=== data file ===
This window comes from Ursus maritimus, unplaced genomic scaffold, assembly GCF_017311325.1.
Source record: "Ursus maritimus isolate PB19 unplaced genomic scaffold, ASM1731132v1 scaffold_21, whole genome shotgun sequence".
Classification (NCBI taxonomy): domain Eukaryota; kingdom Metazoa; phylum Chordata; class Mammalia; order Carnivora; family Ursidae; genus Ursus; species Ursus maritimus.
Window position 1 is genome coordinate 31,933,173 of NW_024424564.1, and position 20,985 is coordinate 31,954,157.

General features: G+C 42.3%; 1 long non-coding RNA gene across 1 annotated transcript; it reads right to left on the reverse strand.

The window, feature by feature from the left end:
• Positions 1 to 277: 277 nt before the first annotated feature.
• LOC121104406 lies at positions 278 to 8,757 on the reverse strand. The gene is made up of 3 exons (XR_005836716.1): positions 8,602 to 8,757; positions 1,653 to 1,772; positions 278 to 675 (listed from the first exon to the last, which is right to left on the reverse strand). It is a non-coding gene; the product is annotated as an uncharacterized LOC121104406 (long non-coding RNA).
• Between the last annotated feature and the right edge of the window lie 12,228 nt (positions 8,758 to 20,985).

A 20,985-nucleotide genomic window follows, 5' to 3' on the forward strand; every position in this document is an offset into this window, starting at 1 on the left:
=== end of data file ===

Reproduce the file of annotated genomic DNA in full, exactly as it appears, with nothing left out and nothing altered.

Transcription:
This window comes from Ursus maritimus, unplaced genomic scaffold, assembly GCF_017311325.1.
Source record: "Ursus maritimus isolate PB19 unplaced genomic scaffold, ASM1731132v1 scaffold_21, whole genome shotgun sequence".
Classification (NCBI taxonomy): domain Eukaryota; kingdom Metazoa; phylum Chordata; class Mammalia; order Carnivora; family Ursidae; genus Ursus; species Ursus maritimus.
Window position 1 is genome coordinate 31,933,173 of NW_024424564.1, and position 20,985 is coordinate 31,954,157.

General features: G+C 42.3%; 1 long non-coding RNA gene across 1 annotated transcript; it reads right to left on the reverse strand.

The window, feature by feature from the left end:
• Positions 1 to 277: 277 nt before the first annotated feature.
• LOC121104406 lies at positions 278 to 8,757 on the reverse strand. The gene is made up of 3 exons (XR_005836716.1): positions 8,602 to 8,757; positions 1,653 to 1,772; positions 278 to 675 (listed from the first exon to the last, which is right to left on the reverse strand). It is a non-coding gene; the product is annotated as an uncharacterized LOC121104406 (long non-coding RNA).
• Between the last annotated feature and the right edge of the window lie 12,228 nt (positions 8,758 to 20,985).

A 20,985-nucleotide genomic window follows, 5' to 3' on the forward strand; every position in this document is an offset into this window, starting at 1 on the left: